Most insurance companies follow the law and treat partial transfers between annuities as a tax-free exchange.
But because some companies disregard the law and still treat partial transfers as a taxable event, it’s wise to confirm how the surrendering company will treat the transfer, as taxable or tax-free, before paperwork is submitted.
The question has to be asked, “Why would anyone want to make a partial tax-free transfer to another annuity?” Here are some reasons:
1) Policy features. The ability to add money to a flex-pay annuity is a key policy feature to consider. For example, some clients own flex-pay annuities where they can add as little as $100 as often as they wish and the money is 100% liquid because the surrender penalties have expired forever. They are guaranteed to earn a minimum rate of 3.5%. The smart clients recognize this as a great contract and they don’t want to give it up. However, some have large amounts of money in the contract. They often transfer a majority of those funds to another annuity to earn a higher rate but leave a small amount in the flex-pay annuity in order to “keep it open.” That leads to the second reason.
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2) Higher rates. If a client has $102,000 in an annuity, he/she may transfer $100,000 of that amount to another company to earn a higher rate on the bulk of the funds. The client leaves the remaining $2,000 in the flex-pay annuity, where he/she can add smaller amounts in the future.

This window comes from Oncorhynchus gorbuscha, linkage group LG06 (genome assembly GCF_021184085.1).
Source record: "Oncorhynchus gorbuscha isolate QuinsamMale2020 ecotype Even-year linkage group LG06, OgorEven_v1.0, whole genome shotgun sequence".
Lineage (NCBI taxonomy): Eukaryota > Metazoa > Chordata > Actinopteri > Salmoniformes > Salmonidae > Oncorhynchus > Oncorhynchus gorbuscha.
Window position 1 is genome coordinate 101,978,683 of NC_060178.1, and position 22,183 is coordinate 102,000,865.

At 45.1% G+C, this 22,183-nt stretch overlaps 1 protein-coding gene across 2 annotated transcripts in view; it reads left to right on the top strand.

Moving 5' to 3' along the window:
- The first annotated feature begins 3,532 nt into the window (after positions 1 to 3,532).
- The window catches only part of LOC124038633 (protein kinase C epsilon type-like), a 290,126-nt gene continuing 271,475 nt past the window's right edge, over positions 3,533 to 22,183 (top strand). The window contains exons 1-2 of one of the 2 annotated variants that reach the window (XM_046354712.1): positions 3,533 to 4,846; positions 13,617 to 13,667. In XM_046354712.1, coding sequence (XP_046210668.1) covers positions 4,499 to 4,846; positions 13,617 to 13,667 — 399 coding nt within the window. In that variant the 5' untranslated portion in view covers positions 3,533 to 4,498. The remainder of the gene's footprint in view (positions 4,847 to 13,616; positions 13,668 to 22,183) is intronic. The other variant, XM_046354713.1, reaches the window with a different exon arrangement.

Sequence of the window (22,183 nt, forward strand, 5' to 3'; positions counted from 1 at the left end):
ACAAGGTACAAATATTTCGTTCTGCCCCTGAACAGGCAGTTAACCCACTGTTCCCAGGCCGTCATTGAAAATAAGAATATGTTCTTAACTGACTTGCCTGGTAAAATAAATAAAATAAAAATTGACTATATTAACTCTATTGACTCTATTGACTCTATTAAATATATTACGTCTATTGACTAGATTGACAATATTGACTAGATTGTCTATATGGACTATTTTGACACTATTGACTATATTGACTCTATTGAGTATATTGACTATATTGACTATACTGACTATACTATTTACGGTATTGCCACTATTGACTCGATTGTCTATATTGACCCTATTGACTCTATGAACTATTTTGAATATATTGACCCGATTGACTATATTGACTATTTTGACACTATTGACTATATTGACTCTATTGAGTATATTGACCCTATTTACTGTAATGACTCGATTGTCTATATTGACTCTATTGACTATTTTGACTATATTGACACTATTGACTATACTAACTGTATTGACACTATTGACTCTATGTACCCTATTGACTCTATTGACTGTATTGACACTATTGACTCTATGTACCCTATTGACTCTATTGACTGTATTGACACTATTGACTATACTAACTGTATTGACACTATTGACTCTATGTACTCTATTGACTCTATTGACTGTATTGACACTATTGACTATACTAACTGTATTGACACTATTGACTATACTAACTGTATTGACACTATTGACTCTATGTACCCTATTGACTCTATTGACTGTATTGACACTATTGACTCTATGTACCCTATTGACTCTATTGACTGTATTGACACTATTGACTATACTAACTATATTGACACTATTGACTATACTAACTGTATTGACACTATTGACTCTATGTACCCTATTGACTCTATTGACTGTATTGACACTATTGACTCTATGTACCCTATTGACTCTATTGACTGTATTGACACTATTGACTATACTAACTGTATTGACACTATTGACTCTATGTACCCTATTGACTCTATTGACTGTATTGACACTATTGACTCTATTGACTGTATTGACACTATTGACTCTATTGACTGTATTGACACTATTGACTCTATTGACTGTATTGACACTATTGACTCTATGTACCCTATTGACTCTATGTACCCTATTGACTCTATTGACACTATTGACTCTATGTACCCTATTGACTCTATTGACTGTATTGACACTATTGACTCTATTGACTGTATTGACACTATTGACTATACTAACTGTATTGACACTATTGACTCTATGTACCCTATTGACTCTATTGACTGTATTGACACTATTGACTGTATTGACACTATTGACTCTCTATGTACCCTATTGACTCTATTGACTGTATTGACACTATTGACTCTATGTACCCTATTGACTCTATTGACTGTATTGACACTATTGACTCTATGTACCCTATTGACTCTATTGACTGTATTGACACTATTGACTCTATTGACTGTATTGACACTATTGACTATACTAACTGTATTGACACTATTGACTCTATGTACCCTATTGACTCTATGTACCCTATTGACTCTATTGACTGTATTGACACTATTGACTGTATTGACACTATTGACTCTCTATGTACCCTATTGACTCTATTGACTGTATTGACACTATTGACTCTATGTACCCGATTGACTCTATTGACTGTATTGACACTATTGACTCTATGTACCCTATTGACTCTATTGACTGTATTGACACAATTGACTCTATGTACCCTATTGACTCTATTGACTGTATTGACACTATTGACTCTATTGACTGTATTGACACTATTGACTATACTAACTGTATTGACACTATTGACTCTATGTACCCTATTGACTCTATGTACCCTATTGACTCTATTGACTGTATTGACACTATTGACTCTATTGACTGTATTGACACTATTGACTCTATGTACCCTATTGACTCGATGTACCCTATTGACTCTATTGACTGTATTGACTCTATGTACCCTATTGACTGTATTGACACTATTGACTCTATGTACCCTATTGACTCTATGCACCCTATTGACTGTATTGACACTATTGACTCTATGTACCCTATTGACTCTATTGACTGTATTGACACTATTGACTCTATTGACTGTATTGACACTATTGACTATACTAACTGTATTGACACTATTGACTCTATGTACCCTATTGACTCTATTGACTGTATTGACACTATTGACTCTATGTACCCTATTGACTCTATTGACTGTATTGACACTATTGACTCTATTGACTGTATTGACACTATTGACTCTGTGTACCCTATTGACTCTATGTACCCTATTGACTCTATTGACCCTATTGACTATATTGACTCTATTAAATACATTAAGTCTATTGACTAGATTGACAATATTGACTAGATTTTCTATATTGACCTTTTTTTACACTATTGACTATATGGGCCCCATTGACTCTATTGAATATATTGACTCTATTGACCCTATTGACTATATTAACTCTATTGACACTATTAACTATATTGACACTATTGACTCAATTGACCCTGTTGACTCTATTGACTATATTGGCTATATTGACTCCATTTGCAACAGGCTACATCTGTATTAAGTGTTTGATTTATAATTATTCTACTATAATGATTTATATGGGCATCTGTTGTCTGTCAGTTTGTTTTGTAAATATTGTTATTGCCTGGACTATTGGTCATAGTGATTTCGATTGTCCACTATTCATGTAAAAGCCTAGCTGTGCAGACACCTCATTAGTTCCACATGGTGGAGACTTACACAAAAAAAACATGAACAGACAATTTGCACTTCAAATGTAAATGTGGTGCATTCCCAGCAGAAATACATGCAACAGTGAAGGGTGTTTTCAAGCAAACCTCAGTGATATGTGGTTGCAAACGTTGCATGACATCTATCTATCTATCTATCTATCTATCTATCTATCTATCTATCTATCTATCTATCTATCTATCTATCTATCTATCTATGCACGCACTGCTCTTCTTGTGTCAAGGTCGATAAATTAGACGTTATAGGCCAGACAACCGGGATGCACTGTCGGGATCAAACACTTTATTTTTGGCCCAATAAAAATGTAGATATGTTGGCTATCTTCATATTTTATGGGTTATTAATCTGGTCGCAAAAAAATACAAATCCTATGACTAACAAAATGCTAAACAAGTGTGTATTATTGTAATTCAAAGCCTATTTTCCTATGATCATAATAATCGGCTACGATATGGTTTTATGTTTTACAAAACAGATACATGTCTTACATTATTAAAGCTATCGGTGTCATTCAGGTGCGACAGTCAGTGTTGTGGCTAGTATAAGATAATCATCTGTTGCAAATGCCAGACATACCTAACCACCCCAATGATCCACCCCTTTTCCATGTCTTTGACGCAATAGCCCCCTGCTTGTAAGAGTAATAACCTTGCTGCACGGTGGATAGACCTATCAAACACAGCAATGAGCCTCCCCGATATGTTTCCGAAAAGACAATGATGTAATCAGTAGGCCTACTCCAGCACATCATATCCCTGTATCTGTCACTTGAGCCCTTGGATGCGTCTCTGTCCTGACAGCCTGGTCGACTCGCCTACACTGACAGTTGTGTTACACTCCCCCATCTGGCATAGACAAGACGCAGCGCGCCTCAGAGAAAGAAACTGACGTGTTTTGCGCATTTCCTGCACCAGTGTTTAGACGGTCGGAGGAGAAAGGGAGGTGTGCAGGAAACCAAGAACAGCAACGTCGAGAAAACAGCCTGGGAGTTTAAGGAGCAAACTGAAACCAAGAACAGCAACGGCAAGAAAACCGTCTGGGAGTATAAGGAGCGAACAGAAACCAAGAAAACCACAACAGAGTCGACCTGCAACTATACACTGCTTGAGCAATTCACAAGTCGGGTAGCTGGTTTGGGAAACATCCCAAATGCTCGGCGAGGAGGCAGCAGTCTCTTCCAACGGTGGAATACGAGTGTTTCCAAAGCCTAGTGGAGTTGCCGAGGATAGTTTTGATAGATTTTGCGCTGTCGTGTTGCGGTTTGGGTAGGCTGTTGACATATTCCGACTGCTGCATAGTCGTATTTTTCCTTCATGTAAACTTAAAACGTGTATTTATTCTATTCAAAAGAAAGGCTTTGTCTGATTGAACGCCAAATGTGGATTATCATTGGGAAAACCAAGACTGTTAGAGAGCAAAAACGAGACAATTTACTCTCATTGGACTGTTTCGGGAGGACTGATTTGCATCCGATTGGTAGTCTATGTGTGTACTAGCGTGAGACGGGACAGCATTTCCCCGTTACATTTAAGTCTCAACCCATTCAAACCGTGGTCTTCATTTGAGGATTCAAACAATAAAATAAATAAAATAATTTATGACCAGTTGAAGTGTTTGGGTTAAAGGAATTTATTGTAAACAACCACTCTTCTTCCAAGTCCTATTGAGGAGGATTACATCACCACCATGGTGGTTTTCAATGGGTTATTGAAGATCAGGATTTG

The rationale here is that, although the new annuity at Company B may be paying a higher rate for the next five years, the minimum guaranteed rate may be a lowly 2%. By keeping the annuity “open” at Company A, the client may transfer the money back to the “open” contract from Company B at the end of the five-year period. I hasten to add, some companies allow partial transfers into an existing annuity and some don’t.
3) Maximize safety. Another reason may be the client does not want to have too much money in any company. Some people are super safety conscious. They simply won’t have more than $100,000 in any one bank or savings and loan. They want their money protected under the law in event the financial institution fails.
This extends to annuities. Clients have called me and said, “I’ve been asleep at the wheel and wasn’t paying attention. I have $160,000 in an annuity at Company A. I want to transfer half of it to Company B. How do I do it?” I tell them, “My office will complete all the forms you need and send them to you. All you’ll have to do is sign the forms and mail them back to me. We’ll handle it from there.”
4) Ladder rates. Some people have read an article about the wisdom of “laddering” rates. So, they call and say, “I want to move a third of my money to a three-year annuity at Company B, a third to a five-year annuity at Company C, and leave a third at Company A. When rates go up, I’ll move what’s left at Company A.” My response is, “That sounds like a wise move to me. I’ll send you the forms.”